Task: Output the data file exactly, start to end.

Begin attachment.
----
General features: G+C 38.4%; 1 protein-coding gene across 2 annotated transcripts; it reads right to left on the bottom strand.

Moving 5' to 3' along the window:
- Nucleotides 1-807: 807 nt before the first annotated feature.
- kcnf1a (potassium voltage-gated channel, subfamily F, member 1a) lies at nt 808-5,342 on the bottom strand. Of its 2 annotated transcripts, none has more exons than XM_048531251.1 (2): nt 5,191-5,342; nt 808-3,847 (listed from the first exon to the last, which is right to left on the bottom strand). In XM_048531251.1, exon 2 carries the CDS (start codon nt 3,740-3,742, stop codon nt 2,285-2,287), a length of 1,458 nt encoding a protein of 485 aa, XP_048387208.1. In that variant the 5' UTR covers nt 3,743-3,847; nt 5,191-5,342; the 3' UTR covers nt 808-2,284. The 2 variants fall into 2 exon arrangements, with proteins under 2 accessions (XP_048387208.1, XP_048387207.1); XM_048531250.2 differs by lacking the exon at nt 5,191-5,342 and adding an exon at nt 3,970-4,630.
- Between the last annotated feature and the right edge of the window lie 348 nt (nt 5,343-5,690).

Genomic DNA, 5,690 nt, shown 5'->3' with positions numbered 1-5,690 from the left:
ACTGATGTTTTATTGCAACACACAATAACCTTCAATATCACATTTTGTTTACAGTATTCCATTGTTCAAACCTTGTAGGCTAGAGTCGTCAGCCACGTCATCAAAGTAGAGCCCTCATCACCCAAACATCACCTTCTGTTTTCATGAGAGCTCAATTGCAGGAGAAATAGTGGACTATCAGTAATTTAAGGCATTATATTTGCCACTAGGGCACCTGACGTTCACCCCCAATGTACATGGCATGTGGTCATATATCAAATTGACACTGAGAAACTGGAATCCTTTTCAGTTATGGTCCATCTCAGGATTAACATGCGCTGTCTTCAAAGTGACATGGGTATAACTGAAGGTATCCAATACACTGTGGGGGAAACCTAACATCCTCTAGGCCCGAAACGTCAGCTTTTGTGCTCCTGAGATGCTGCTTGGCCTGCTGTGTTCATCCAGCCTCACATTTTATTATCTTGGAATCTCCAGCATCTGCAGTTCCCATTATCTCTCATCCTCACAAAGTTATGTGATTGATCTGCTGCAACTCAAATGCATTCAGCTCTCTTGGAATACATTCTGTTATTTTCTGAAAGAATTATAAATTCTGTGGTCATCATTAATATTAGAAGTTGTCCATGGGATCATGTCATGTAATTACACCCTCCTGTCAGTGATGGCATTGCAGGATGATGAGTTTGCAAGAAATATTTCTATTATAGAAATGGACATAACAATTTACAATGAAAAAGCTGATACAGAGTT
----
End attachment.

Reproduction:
General features: G+C 38.4%; 1 protein-coding gene across 2 annotated transcripts; it reads right to left on the bottom strand.

Moving 5' to 3' along the window:
- Nucleotides 1-807: 807 nt before the first annotated feature.
- kcnf1a (potassium voltage-gated channel, subfamily F, member 1a) lies at nt 808-5,342 on the bottom strand. Of its 2 annotated transcripts, none has more exons than XM_048531251.1 (2): nt 5,191-5,342; nt 808-3,847 (listed from the first exon to the last, which is right to left on the bottom strand). In XM_048531251.1, exon 2 carries the CDS (start codon nt 3,740-3,742, stop codon nt 2,285-2,287), a length of 1,458 nt encoding a protein of 485 aa, XP_048387208.1. In that variant the 5' UTR covers nt 3,743-3,847; nt 5,191-5,342; the 3' UTR covers nt 808-2,284. The 2 variants fall into 2 exon arrangements, with proteins under 2 accessions (XP_048387208.1, XP_048387207.1); XM_048531250.2 differs by lacking the exon at nt 5,191-5,342 and adding an exon at nt 3,970-4,630.
- Between the last annotated feature and the right edge of the window lie 348 nt (nt 5,343-5,690).

Genomic DNA, 5,690 nt, shown 5'->3' with positions numbered 1-5,690 from the left:
ACTGATGTTTTATTGCAACACACAATAACCTTCAATATCACATTTTGTTTACAGTATTCCATTGTTCAAACCTTGTAGGCTAGAGTCGTCAGCCACGTCATCAAAGTAGAGCCCTCATCACCCAAACATCACCTTCTGTTTTCATGAGAGCTCAATTGCAGGAGAAATAGTGGACTATCAGTAATTTAAGGCATTATATTTGCCACTAGGGCACCTGACGTTCACCCCCAATGTACATGGCATGTGGTCATATATCAAATTGACACTGAGAAACTGGAATCCTTTTCAGTTATGGTCCATCTCAGGATTAACATGCGCTGTCTTCAAAGTGACATGGGTATAACTGAAGGTATCCAATACACTGTGGGGGAAACCTAACATCCTCTAGGCCCGAAACGTCAGCTTTTGTGCTCCTGAGATGCTGCTTGGCCTGCTGTGTTCATCCAGCCTCACATTTTATTATCTTGGAATCTCCAGCATCTGCAGTTCCCATTATCTCTCATCCTCACAAAGTTATGTGATTGATCTGCTGCAACTCAAATGCATTCAGCTCTCTTGGAATACATTCTGTTATTTTCTGAAAGAATTATAAATTCTGTGGTCATCATTAATATTAGAAGTTGTCCATGGGATCATGTCATGTAATTACACCCTCCTGTCAGTGATGGCATTGCAGGATGATGAGTTTGCAAGAAATATTTCTATTATAGAAATGGACATAACAATTTACAATGAAAAAGCTGATACAGAGTT